The Katz parameters (see table I) for the delayed experiments (ref. 2) are used directly to estimate oeF , D0, D with assumed r = 1 and provide a good fit, as expected, to the data of Yang et al. Good agreement is found for the immediately plated cells by taking p = 6 and r = 0.7. The results are shown in figure 1. The figure is arranged in the order of increasing linear energy transfer (LET), and the sigmoid behavior associated with multitarget phenomena is apparent for the lighter ions. The sigmoid behavior disappears at higher LET, and the repair processes become less effective as the ion-kill mechanism of Katz dominates.

Table I. Katz Parameters Used in the Present Track Structure Repair/Misrepair Model

oe0, cm2 <= m D0; Gy

C3H10T1/2 5 ? 10?7 750 3 2.8 Tradescantia 3:5 ? 10?7 1000 2 1.2

The radiation response of tradescantia to cell death is shown in figure 2 for the Katz parameters in table I (ref. 9) as an example of a two-target system. The effects of enhancing misrepair are shown in the figure for three different ions. The repair levels are taken for r = 1, 0.75, and 0.5. The effects of misrepair seem even more important for this two-target system.

Concluding Remarks

The primary hope engendered by the present study is the possibility of relating laboratory exposures at high dose rates to the continuous low exposure levels in space. The present work needs extension to cell transformation and may then provide a base for understanding cancer induction in living tissue systems.

NASA Langley Research Center
Hampton, VA 23665-5225
October 7, 1991


1. Schaefer, Hermann J.: Exposure Hazards From Cosmic Radiation Beyond the Stratosphere and in Free Space. J. Aviation Med., vol. 23, no. 4, Aug. 1952, pp. 334{344.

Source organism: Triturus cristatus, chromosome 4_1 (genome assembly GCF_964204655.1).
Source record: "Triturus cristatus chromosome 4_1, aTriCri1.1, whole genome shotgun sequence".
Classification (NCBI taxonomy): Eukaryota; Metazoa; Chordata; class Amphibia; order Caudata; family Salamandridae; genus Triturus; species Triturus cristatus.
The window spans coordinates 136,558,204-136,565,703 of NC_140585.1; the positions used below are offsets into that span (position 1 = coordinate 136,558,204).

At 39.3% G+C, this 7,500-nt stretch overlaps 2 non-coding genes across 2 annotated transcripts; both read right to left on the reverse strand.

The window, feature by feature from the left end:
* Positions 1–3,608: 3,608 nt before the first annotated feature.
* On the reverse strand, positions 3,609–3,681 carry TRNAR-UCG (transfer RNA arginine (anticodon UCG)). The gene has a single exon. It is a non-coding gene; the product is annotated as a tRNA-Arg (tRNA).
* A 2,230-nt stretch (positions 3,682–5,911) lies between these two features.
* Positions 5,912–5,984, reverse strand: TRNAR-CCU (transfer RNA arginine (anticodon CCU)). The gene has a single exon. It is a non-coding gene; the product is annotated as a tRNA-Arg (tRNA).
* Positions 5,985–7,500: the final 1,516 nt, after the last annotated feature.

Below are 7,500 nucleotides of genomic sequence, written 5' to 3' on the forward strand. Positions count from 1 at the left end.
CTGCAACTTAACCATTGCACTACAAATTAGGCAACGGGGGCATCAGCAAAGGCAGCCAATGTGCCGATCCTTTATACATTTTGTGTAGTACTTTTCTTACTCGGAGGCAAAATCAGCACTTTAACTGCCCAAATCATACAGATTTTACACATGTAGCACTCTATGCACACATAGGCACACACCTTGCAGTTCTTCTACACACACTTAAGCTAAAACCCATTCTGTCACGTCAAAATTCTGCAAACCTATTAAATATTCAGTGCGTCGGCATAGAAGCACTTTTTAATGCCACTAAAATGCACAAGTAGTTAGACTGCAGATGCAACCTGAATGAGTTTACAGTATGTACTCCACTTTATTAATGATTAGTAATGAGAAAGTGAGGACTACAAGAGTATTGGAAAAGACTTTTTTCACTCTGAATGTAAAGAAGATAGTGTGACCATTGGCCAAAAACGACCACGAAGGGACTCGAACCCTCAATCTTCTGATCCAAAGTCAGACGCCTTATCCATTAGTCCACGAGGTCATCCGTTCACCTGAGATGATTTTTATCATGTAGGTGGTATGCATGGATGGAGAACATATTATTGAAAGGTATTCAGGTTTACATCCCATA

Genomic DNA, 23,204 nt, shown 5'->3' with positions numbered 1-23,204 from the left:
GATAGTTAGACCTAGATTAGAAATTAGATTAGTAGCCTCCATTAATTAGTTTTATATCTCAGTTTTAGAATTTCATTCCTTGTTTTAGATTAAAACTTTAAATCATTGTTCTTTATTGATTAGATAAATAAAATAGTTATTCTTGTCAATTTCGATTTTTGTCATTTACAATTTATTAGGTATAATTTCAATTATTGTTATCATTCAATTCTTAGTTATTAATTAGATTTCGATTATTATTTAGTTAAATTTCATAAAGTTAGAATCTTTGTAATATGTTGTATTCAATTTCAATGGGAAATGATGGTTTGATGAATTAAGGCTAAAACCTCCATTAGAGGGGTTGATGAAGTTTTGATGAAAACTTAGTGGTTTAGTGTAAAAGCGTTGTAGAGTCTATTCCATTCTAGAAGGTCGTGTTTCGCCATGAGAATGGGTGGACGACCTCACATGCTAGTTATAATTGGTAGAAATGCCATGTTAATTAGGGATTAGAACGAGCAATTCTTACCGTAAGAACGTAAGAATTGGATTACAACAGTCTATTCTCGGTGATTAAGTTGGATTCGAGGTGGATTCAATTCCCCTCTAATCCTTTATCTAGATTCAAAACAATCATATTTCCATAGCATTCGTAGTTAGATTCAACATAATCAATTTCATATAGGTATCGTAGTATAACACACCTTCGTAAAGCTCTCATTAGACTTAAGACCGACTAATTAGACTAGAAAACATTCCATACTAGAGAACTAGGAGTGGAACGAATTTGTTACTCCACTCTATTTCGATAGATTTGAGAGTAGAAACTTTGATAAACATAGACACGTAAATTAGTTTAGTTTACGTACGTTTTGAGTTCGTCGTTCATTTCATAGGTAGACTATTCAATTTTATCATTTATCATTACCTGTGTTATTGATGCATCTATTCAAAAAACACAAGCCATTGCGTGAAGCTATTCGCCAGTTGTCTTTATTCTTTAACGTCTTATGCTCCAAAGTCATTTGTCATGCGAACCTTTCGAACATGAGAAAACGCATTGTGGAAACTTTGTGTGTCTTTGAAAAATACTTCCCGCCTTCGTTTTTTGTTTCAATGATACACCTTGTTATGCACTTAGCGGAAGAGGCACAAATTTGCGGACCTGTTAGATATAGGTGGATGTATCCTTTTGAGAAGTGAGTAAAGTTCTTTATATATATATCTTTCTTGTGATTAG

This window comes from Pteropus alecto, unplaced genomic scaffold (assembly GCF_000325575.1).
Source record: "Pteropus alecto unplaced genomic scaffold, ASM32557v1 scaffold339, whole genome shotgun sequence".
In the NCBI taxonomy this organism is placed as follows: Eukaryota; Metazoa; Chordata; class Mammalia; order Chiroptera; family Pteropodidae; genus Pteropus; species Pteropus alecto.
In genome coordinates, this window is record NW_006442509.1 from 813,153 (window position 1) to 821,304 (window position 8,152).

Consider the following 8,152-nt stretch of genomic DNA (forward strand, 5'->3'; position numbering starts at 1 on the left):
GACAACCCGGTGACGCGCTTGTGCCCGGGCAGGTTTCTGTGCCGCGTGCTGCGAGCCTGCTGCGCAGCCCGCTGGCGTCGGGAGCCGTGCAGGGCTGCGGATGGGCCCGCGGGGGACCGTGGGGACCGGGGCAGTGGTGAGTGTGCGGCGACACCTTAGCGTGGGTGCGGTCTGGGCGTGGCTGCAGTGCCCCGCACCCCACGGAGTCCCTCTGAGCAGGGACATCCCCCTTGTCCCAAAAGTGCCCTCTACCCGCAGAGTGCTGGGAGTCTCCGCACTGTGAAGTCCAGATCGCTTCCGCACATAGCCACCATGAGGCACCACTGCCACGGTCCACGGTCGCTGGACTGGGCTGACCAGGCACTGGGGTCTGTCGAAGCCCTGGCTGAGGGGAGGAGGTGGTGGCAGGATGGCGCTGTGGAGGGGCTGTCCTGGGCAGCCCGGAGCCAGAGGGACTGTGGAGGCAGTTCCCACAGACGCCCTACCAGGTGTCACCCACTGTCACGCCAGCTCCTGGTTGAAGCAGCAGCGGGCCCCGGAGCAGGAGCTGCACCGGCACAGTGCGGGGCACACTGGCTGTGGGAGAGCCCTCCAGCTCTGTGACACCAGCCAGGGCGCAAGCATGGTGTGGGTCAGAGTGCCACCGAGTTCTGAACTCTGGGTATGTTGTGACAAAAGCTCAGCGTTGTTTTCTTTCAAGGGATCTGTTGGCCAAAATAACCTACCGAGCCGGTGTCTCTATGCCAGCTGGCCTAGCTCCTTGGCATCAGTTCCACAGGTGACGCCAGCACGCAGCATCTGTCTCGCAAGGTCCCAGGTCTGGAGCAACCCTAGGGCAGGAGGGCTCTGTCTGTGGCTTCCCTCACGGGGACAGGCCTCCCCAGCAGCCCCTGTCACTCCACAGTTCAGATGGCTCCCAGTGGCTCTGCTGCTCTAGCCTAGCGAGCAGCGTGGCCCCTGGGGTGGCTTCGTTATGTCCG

2. Katz, R.; Ackerson B.; Homayoonfar, M.; and Sharma, S. C.: Inactivation of Cells by Heavy Ion Bombardment. Radiation Res., vol. 47, 1971, pp. 402{425.

3. Waligorski, M. P. R.; Sinclair, G. L.; and Katz, R.: Radiosensitivity Parameters for Neoplastic Transformations in C3H10T1/2 Cells. Radiation Res., vol. 111, 1987, pp. 424{437.

4. Curtis, Stanley B.: Lethal and Potentially Lethal Lesions Induced by Radiation|A Unified Repair Model. Radiat. Res., vol. 106, 1986, pp. 252{270.

5. Yang, Tracy Chui-Hsu; Craise, Laurie M.; Mei, ManTong; and Tobias, Cornelius A.: Neoplastic Cell Transformation by High-Let Radiation: Molecular Mechanisms. Adv. Space Res., vol. 9, no. 10, 1989, pp. (10)131{(10)140.

6. Radman, M.; Dohet, C.; Bourguignon, M. F.; Doubleday, O. P.; and Lecomte, P.: High Fidelity Devices in the Reproduction of DNA. Chromosome Damage and Repair, Erling Seeberg and Kjell Kleppe, eds., Plenum Press, c.1981, pp. 431{445.

7. Sinclair, Warren K.: Cyclic X-Ray Responses in Mammalian Cells in Vitro. Radiat. Res., vol. 33, no. 3, Mar. 1968, pp. 620{643.

8. Cucinotta, Francis A.; Katz, Robert; Wilson, John W.; Townsend, Lawrence W.; Nealy, John E.; and Shinn, Judy L.: Cellular Track Model of Biological Damage to Mammalian Cell Cultures From Galactic Cosmic Rays. NASA TP-3055, 1991.

9. Katz, Robert: Physical and Biological Data Used in Track Theory. University of Kansas paper presented at the DOE/CEC Workshop on Critical Evaluation of Radiobiological Data for Use in Biophysical Modeling (Oak Ridge, Tennessee), June 22{25, 1988.

Table I. Katz Parameters Used in the Present
Track Structure Repair/Misrepair Model

oe0, cm2 K m D0; Gy

C3H10T1/2 5 ? 10?7 750 3 2.8 Tradescantia 3:5 ? 10?7 1000 2 1.2

(a) 20Ne, 425 MeV/amu, 32 keV/?m.

(b) 28Si, 670 MeV/amu, 50 keV/?m.

(c) 28Si, 320 MeV/amu, 82 keV/?m.

(d) 56Fe, 600 MeV/amu, 190 keV/?m.

Figure 1. Cell survival of C3H10T1/2 for delayed plating and immediate plating.

Figure 1. Concluded.

(a) 20Ne, 425 MeV/amu, 32 keV/?m.

(b) 28Si, 320 MeV/amu, 82 keV/?m.

(c) 56Fe, 600 MeV/amu, 190 keV/?m.

Figure 2. Cell survival as a function of dose for various misrepair levels according to the present model and the original Katz model.

Figure 2. Concluded.